• Providing early warning in blog posts and social media, in the monthly CrisisWatch bulletin, and through specific "crisis alerts", e.g., in Yemen, Thailand, Somalia and Venezuela;
  • Contributing behind-the-scenes support and advice to peace negotiations, e.g., in Colombia, Burundi, Northern Uganda, and Sudan;
  • Producing highly detailed analysis and advice on specific policy issues in conflict or potential conflict situations, helping policymakers in the UN Security Council, regional organisations, donor countries and others with major influence, and in the countries at risk themselves, do better in preventing, managing and resolving conflict, and in rebuilding after it;
  • Offering new strategic and tactical thinking on intractable conflicts and crises, e.g., on the Iran nuclear issue, the Arab-Israeli conflict, internal conflict in Myanmar and Sino-Japanese tensions.

The International Crisis Group has offices or representation in 30 locations, with teams of analysts dispatched to areas at risk of outbreak, escalation, or recurrence of conflict. Based on the information these teams gather, the organization creates analytical reports with recommendations targeted at world leaders and organizations.

Funding[edit]

Crisis Group raises funds from mainly western governments, charitable foundations, companies and individual donors. In 2011/2012, 49% of its funding came from governments, 20% from philanthropic organisations, and 31% from individuals and private foundations. Philanthropist George Soros, chairman of the Open Society Institute, is on the Board of Trustees. Its Advisory Council includes corporations like Chevron and Shell. Crisis Group is sometimes accused of serving the interests of corporate or government funders.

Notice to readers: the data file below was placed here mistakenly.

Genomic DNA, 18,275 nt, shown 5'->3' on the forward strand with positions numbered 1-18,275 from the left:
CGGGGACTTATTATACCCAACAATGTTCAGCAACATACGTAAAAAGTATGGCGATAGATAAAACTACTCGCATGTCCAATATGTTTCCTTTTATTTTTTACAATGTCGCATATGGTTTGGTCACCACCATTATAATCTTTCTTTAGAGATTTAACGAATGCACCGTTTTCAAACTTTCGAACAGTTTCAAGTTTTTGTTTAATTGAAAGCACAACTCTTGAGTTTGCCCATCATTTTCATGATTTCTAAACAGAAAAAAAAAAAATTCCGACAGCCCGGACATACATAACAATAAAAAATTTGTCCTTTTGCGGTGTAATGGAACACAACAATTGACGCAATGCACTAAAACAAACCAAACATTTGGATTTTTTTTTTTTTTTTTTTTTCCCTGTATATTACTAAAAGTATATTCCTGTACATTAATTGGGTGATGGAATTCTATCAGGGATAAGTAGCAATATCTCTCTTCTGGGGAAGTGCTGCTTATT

Awards[edit]

The ICG's "In Pursuit of Peace Award" was established in 2005, and is associated with a gala event in New York City. Recipients include U.S. Presidents Bill Clinton and George H.W. Bush;[why?] Hillary Rodham Clinton; Nobel Peace Prize laureates Martti Ahtisaari and Ellen Johnson Sirleaf, and financier and philanthropist George Soros.[3]

The 2013 joint award to Brazil's ex-President Lula and Burma's President Thein Sein[3] caused controversy due to Burma's human rights record, with the award ceremony coinciding with the publication of a Human Rights Watch report alleging ethnic cleansing by Thein Sein's administration.[4][5][6]

Offices[edit]

Crisis Group's international headquarters are in Brussels, with advocacy offices in Washington DC (where it is based as a legal entity), New York, London and Moscow. The organisation currently operates field offices in Abuja, Bangkok, Beijing, Beirut, Bishkek, Bogotá, Bujumbura, Cairo, Dakar, Damascus, Dubai, Gaza, Guatemala City, Islamabad, Istanbul, Johannesburg, Kabul, Mexico City, Nairobi, Port-au-Prince, Pristina, Rabat, Sanaa, Seoul, Tbilisi and Tunis.

Countries and territories with ongoing Crisis Group activity[edit]

Crisis Group is also currently covering some 70 areas of actual or potential conflict (through analysts operating from regional or field bases, or consultants).

Officers and staff[edit]

Crisis Group is co-chaired by Mark Malloch Brown and Ghassan Salamé.

Its President and Chief Executive as of September 2014 is Jean-Marie Guéhenno. He was preceded by Louise Arbour, formerly the UN High Commissioner for Human Rights and Justice of the Supreme Court of Canada. She was preceded (from January 2000 to July 2009) by former Foreign Minister of Australia, Gareth Evans.

Board of Trustees[edit]

As of May 2013[7]

Criticisms[edit]

There have been some critiques on the independence of Crisis Group's board members[8] and of the ICG for serving Western interests.[9] A special issue of Third World Quarterly brought together a number[which?] of critiques of the organisation from the Left.

References[edit]

External links[edit]